First of all, I told my daughters that I got a call and that I gave their numbers, so that they could talk to Beit Avi Chai. I really had no idea what it was. Now I know a little more, and tonight when I see the films, I'll know even more. But I looked upon it very favorably. There was a time when I didn't want to be interviewed anymore. I turned down a lot of things. Even last year, they asked me to light the torch during the ceremony at Har Herzl, and I refused. I said, it's too much, it's not for me. I'm going to be 88 soon, I'm not so young anymore. Everything was pressuring me. Everything that was out of the ordinary day-to-day life was too much. So I left it to my daughters to take care of, but now I'm back.The movie about Danny focuses on his friendship with an elderly shoemaker. Why was this story in particular chosen?
My older daughter wrote about it in his memorial book. Everyone who knew him wrote all kinds of things, and she wrote about that. When I got this call from Beit Avi Chai, they said they were especially impressed by this story. A little boy in kindergarten, stops to talk to an old man on his way home from school because he feels sorry for him. The old man was always alone when Danny would pass by, sitting by himself working on his shoes. Danny decided to stop and talk, and make a new friend. They asked me if there was any follow-up, but I said not really. The only thing is that the man did visit us after Danny was killed. He felt very close to Danny. How much can an old man and a little boy have in common? Beit Avi Chai said they were so touched by this story. It's not usual for a little boy to be so sensitive.Projects like this serve as a beautiful tribute to soldiers who have fallen. In what ways do you and your family try to keep Danny's memory alive after all these years?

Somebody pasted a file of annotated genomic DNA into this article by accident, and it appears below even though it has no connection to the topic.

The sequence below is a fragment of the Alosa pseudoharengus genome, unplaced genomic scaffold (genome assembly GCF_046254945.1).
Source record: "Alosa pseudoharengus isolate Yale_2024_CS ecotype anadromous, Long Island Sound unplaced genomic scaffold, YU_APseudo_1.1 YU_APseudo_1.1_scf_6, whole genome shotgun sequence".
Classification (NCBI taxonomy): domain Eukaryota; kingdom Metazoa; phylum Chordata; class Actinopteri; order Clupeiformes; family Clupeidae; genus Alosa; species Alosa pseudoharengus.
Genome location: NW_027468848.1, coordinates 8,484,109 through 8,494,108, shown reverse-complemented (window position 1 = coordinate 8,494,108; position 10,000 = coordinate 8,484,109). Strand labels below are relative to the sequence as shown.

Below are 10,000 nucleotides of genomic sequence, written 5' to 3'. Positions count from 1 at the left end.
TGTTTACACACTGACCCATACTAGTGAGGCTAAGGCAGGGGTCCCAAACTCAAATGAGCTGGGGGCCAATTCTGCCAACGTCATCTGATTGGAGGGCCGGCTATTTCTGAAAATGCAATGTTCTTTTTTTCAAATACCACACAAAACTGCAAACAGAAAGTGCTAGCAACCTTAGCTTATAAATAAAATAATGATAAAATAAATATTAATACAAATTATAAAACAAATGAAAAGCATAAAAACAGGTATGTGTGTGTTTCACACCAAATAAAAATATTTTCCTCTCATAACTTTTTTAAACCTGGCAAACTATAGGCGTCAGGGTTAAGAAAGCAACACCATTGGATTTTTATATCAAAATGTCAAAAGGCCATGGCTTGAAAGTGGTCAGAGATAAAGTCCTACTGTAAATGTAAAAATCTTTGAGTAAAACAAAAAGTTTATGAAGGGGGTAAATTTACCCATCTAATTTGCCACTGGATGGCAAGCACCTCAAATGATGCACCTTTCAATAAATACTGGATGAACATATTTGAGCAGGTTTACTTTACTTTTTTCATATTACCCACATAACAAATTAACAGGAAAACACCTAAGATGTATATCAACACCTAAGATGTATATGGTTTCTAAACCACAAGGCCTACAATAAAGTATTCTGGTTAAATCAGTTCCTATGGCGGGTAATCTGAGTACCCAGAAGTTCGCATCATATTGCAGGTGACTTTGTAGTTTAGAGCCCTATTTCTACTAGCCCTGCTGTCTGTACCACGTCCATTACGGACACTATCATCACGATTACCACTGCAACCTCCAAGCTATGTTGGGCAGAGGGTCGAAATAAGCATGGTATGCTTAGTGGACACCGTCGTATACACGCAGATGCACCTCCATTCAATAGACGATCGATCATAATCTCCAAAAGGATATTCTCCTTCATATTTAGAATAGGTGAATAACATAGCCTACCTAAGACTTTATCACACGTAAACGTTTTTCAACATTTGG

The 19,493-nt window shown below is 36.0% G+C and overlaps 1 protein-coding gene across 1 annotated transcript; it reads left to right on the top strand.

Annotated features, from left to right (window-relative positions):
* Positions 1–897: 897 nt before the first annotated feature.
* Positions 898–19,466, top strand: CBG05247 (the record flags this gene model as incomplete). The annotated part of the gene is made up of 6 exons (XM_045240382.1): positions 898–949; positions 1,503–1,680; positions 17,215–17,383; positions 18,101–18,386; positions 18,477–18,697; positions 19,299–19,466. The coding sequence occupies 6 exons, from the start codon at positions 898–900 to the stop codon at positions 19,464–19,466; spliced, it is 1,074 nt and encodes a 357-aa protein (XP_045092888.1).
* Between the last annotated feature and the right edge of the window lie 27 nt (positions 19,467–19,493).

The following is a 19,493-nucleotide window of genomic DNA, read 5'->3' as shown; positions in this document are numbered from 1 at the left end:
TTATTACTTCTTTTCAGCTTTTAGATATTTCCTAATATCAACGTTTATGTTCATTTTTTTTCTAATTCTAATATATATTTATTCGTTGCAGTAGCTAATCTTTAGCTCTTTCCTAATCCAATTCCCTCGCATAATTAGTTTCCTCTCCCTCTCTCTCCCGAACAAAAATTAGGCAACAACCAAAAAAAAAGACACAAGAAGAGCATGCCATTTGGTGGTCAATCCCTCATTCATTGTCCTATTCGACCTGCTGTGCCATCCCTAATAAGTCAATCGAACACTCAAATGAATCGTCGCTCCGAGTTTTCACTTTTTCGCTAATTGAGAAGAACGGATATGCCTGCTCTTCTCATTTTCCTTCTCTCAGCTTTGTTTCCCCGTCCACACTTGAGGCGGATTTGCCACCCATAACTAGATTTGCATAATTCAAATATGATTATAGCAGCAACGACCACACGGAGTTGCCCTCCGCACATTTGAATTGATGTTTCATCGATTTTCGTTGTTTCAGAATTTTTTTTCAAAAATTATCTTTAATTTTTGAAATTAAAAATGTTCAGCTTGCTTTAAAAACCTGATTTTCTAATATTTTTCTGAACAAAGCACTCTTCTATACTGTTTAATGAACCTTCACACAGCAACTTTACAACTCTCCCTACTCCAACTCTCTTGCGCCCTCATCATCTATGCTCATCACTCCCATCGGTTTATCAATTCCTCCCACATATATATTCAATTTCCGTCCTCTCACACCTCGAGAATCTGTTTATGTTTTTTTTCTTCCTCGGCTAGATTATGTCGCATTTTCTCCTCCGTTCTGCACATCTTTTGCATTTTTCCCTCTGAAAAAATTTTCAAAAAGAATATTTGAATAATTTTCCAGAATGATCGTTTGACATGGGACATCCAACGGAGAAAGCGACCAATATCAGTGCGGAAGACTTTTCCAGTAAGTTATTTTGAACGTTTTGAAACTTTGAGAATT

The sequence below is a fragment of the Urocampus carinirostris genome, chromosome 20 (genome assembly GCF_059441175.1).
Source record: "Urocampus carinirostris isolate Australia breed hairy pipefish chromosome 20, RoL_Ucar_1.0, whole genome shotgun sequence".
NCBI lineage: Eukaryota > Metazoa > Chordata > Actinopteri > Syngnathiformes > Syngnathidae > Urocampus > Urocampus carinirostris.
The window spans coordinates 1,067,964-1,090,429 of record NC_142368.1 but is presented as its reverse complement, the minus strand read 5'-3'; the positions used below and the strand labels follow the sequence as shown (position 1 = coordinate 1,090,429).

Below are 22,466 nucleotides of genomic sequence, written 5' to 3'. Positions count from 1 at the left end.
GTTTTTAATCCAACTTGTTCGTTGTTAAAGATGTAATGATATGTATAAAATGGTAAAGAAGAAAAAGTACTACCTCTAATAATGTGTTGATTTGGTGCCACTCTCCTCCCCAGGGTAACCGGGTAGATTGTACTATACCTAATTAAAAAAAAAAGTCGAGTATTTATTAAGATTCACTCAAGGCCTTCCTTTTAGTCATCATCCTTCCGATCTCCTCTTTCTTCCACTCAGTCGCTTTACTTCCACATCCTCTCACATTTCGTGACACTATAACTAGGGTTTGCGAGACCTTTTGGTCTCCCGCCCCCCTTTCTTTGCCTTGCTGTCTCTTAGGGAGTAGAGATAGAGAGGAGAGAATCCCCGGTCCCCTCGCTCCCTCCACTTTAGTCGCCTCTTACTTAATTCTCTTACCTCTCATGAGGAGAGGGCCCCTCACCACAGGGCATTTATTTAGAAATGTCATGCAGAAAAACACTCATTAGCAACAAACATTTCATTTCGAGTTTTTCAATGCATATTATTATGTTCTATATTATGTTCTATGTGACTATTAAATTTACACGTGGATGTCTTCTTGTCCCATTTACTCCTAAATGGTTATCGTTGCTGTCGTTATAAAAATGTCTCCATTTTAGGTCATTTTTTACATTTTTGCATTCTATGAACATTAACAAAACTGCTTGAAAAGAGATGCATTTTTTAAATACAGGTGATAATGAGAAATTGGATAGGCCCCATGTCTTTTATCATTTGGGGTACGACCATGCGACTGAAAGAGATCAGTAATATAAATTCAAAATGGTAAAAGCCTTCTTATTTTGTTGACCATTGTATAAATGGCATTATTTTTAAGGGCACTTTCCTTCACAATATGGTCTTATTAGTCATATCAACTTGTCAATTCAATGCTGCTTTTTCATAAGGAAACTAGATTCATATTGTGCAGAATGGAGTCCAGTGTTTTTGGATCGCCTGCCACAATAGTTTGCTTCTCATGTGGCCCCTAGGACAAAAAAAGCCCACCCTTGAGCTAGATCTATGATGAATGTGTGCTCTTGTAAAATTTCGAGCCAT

There is a plaque in Jerusalem forest. There is a memorial stone in Kikar HaBanim. Magen David also did a memorial for him.